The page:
There’s no doubt that picking up at least some of the local language in any foreign country can be an asset, and Vietnamese is certainly no different. Fluency is actually not necessary unless you happen to be planning to stay in far-flung villages, or you really do want to immerse yourself in the language.
In most cases, being able to understand a few hundred words and having the confidence to converse in some basic sentences should be enough to get you by.
Of course, Vietnamese is a tough language to pick up, at least in the early stages. Donald Wise, the roving correspondent for the London Daily Mirror newspaper during the period of the Second Indochina War, described the Vietnamese language with its sung vowels and glottal stops as “like listening to ducks fornicating”, although he used a far more colloquial word than ‘fornicating’.
Nonetheless, it is one of the few Southeast Asian languages which has a Romanised script, albeit with more tonal marks than French and German combined. The reason for this stretches all the way back to the mid-1600s when a French Jesuit missionary named Alexandre de Rhodes decided it would be a good idea to produce a Vietnamese-Portuguese-Latin dictionary. Rhodes was a lot less caustic about the sound of the Vietnamese language than Donald Wise, describing daily conversation as resembling “the singing of birds.”
Quite a contrast in descriptions, but then again, one was a hard-bitten and cynical journalist; the other a man of the cloth.
It was the dictionary produced by Rhodes in 1651 that was used to create the written Vietnamese language we know today. Despite all the tonal marks, designed one presumes to try and cover all seven of the possible tones, the end result looks like a madman’s breakfast.
Still, with a little application and much effort, and having the advantage of being immersed in the country, it should be possible for the average foreigner to pick up enough Vietnamese to give them the confidence in being able to converse, even at the most basic level, with most locals.
The best ways to pick up the language is to try and learn the words and phrases you think you need to know for everyday living. So, for example, being able to count to 10 and then extend that knowledge to 100 and beyond will come in handy when a vendor tells you how much something is going to cost you.
Being able to tell the time, recite the days of the week and the months of the year and describe the weather: “It’s hot today” or “It looks like rain for sure today” are the simple little phrases which may well help to elicit a smile from a stranger on the street. After all, the ‘weather’ is almost the easiest and safest conversation starter on the planet.
Since eating is vital to human survival, being able to ask whether a vendor supplies a dish you’d like to eat, or simple being able to inquire what dishes they may have available will help prevent hunger pangs from becoming acute. Being able to ask for water or a beer should be a basic.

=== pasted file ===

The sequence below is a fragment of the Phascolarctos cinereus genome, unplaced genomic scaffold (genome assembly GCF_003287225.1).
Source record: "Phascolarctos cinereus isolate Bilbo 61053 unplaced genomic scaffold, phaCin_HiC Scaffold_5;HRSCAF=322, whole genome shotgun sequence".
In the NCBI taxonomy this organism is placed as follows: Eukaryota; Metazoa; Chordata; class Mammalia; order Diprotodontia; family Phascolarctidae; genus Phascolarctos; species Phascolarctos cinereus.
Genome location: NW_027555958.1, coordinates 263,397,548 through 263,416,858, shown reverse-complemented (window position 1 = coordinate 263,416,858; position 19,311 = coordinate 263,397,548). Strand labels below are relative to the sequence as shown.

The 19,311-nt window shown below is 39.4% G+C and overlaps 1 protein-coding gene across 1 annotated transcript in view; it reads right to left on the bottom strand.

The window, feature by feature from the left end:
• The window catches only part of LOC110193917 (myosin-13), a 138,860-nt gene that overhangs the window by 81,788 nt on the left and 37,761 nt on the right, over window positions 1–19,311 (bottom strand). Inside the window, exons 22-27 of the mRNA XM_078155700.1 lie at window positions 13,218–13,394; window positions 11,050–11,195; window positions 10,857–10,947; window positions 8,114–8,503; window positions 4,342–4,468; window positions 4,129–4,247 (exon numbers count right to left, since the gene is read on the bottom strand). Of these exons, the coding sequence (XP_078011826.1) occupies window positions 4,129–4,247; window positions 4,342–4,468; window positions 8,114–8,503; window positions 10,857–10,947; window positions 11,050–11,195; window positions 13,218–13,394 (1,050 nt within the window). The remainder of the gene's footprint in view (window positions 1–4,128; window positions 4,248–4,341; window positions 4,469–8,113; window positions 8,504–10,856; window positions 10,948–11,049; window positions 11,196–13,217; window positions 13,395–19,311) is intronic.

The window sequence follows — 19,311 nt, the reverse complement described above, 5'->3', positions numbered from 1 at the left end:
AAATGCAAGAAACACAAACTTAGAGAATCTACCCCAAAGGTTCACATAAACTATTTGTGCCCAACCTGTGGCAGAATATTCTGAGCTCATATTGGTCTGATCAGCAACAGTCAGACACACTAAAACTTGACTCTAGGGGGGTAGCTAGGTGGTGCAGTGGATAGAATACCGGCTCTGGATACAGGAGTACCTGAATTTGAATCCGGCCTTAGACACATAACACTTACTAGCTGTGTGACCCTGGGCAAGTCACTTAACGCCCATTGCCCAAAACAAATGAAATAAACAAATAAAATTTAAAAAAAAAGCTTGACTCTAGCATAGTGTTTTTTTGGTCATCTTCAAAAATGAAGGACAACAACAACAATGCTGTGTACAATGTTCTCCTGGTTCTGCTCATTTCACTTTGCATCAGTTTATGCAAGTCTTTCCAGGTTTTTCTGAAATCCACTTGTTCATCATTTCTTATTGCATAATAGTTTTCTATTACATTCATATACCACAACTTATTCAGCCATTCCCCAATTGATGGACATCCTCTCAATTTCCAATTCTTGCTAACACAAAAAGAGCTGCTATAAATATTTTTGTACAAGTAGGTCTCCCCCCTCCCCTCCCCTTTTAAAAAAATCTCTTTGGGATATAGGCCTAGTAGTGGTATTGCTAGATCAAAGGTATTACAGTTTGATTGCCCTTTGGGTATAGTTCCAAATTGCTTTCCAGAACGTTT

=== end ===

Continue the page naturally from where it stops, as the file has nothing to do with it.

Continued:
Equally, transportation tends to be an important area for language knowledge. Whether it’s hiring a taxi, catching a bus, or trying to find the train station, having the words you need to accomplish these tasks makes life just that much easier. As well, picking up useful phrases and key words will help build confidence, especially when a local responds as expected to your questions.
Charles Berlitz was a world-famous linguist and author of more than 150 language-teaching books. He believed it was possible to effectively communicate in most languages with a knowledge of just 80 words.
Most of these words and phrases were the simple, everyday words we all find we need to know at some point. From ‘hello’ to ‘good day’ to ‘how are you?’ Or from ‘my name is’ to ‘what is your name?’ or ‘Where is the toilet, the bus, the bank, the train, the ferry?’ to ‘left’ and ‘right’ and ‘straight ahead’, being able to use the words and incorporate them in phrases or simple being able to understand the words when a Vietnamese uses them in a sentence when speaking to you, will make a world of difference to how you see the locals and the country in general.
Of course, so many words in Vietnamese can mean so many different things if not pronounced correctly. Yet this is the same problem most languages have for non-native speakers. What tends to happen to smooth the language waters, thankfully, is that most Vietnamese will be able to get the gist of what you’re trying to say as long as a few words come out correctly and the conversation is simple enough to be able to facilitate this. Luckily, most expats won’t be trying to discuss the virtues of existentialism and its adherents with the average fruit vendor. In most cases they’ll hopefully be looking to buy some bananas and mangos at a fair price.
One of the major reasons for attempting to learn at least a smattering of the Vietnamese language is the simple respect you are expressing to you local hosts by speaking to them in their own tongue, no matter how tortured your glottal sounds and badly structured your tones may be. For most Vietnamese the simple effort you are making is greatly appreciated.